How Much Do BSN Programs Cost?
Whether you enroll in a traditional 4-year nursing program or a fast-track program that you’ll complete in 2 years, nursing school will be expensive. Before you get started, you should take stock of your personal and financial inventory. Can you afford to go to school full-time or do you have to work to pay your way through college? Do you qualify for financial aid? Can you afford to take out a personal loan? Did you explore all sources of grants and scholarships? Will your current employer be willing to foot the bill, or part of it, for your nursing education?
Start by searching for ways to lower the cost of education. One of the best ways to do this is through a public college or university – private schools cost more. Fortunately, there are a few quality public nursing schools in Arizona. Determine how much your education will cost to calculate the financing you’ll need. Use a broad approach and consider the full cost of attendance, which will include living expenses, books, transportation, clinical supplies, tuition, and fees. By assessing your financial needs before you set foot in college, you’ll be better able to devise a plan.
The average cost of tuition for a four-year BSN degree in Arizona is $28,500. To calculate your total cost of attendance, carefully consider all the expenses you’ll be responsible for during that period. Deduct the assistance you’ll receive from your employer, grants, and scholarships before applying for federal aid or a private loan.
Benefits of a BSN Degree
A BSN degree requires a greater time and financial commitment than an associate’s degree, but the investment will provide worthwhile dividends. The extra time and money will provide the skills to broaden your nursing career and outlook. The BSN will open the doors of opportunity if you want to reach your full potential and advance to specialized fields in nursing.
The BSN curriculum provides a greater depth of knowledge in health assessment, communication, public health, leadership, and humanities than the associate’s degree. This advanced knowledge will give students a greater understanding of nursing management and the factors that influence patient care. Apart from theoretical principles, students are exposed to varied clinical experiences, including work in community settings, nursing homes, and outpatient clinics.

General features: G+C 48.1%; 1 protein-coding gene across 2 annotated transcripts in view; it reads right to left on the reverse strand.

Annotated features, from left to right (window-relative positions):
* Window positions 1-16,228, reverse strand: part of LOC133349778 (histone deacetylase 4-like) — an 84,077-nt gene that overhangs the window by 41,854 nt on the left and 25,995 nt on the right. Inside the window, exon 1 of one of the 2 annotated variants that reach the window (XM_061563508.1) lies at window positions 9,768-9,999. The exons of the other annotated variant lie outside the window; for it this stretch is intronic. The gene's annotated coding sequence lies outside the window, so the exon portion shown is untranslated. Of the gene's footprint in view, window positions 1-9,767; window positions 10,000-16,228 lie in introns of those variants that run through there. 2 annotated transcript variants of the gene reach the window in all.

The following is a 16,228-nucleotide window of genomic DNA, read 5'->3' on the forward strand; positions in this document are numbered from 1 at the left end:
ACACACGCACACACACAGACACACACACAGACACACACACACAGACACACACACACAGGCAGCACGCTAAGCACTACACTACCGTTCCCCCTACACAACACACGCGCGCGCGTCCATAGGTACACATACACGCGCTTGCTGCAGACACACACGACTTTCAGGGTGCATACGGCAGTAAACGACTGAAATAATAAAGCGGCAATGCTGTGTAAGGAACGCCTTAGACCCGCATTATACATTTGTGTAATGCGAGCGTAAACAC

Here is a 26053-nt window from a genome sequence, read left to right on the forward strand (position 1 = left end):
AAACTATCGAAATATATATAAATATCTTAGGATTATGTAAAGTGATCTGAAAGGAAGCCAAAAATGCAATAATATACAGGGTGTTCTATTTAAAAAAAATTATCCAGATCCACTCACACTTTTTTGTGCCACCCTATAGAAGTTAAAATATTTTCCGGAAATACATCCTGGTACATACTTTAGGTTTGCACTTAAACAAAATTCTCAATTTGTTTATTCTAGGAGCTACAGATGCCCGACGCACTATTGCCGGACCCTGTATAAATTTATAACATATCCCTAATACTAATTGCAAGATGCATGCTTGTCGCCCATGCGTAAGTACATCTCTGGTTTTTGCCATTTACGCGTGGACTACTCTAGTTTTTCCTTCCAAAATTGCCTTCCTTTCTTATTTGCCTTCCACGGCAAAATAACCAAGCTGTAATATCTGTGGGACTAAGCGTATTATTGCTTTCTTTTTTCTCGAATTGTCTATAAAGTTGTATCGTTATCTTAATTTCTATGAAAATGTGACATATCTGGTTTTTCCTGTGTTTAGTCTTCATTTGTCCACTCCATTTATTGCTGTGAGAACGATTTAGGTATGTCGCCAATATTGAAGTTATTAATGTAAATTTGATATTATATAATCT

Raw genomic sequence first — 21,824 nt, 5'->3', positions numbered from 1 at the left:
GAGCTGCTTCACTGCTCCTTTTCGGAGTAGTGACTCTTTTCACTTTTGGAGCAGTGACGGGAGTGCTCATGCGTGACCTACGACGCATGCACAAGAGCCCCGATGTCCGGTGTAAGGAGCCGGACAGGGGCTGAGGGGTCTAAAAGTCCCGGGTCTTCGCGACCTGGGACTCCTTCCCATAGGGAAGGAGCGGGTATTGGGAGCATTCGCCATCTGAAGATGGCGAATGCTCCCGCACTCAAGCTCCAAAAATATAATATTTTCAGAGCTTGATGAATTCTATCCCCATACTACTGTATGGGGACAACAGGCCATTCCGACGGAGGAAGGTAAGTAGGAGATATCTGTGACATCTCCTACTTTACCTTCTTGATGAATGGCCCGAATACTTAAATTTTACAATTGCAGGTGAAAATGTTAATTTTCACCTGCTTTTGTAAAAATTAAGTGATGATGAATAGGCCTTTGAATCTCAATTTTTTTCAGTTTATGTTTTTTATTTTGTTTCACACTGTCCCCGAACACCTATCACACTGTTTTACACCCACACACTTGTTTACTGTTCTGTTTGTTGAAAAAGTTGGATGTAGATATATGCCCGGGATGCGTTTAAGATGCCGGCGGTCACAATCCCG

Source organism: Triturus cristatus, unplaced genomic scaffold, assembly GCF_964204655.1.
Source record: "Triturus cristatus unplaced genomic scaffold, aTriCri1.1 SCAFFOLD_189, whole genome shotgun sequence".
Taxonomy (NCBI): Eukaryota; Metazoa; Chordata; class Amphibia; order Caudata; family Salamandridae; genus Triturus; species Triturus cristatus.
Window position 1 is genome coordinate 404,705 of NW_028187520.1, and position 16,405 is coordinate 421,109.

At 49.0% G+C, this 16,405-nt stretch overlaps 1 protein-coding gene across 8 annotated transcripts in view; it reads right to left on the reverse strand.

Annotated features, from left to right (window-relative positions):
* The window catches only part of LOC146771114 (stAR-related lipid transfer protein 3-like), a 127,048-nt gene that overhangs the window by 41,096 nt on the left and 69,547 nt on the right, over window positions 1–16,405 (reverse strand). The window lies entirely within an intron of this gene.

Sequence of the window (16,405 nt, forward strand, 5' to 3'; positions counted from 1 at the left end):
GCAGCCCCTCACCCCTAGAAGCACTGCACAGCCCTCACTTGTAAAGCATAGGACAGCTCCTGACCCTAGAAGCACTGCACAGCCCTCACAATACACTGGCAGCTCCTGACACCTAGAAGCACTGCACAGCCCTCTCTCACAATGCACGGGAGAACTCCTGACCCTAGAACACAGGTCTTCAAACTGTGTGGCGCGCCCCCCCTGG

BSN graduates have a wider spectrum of job opportunities as employers prefer nurses with this degree. Your BSN will make you an ideal candidate for promotion to administrative and management positions. BSN-prepared nurses can teach students enrolled in licensed practical nursing and certified nursing assistant programs. They can also use the degree as a springboard to advanced practice nursing with further education.
With the Institute of Medicine recommending that 80 percent of nurses hold a BSN degree by 2020, this degree will be the wave of the future. Nurses today have expanded roles and must manage patients with more complex and diverse illnesses than those of previous generations. The BSN provides the preparation needed to confront the issues graduates will face in various health care settings.
Check out the BSN programs and NCLEX-RN pass rates in Arizona to improve your job prospects and lay the foundation for advanced study.
BSN Programs and NCLEX-RN Pass Rate Arizona:
Flagstaff, AZ BSN Programs:
Northern Arizona University
South San Francisco Street, Flagstaff, AZ 86011
NCLEX-RN Pass Rate: 90.85%
Glendale, AZ BSN Programs:
425 West Olive Avenue 300 Glendale, AZ 85302
NCLEX-RN Pass Rate: N/A
Phoenix, AZ BSN Programs:
Brookline College School of Nursing
2445 West Dunlap Avenue, Suite 100, Phoenix, AZ 85021-5820
NCLEX-RN Pass Rate: 95.45%
Chamberlain College of Nursing
2149 West Dunlap Avenue, Phoenix, AZ 85021
NCLEX-RN Pass Rate: 89.68%
Grand Canyon University
Address: 3300 West Camelback Road, Phoenix, AZ 85017
NCLEX-RN Pass Rate: 80.09%
University of Phoenix
9520 West Palm Lane, Phoenix, AZ 85037-4403
NCLEX-RN Pass Rate: 80.95%
Tempe, AZ BSN Programs:
Arizona State University
1151 South Forest Avenue, Tempe, AZ 85281
NCLEX-RN Pass Rate: 86.32%
Tucson, AZ BSN Programs:
University of Arizona
1305 North Martin Avenue, P.O. Box- 210203, Tucson, AZ 85721-0203
NCLEX-RN Pass Rate: 89.52%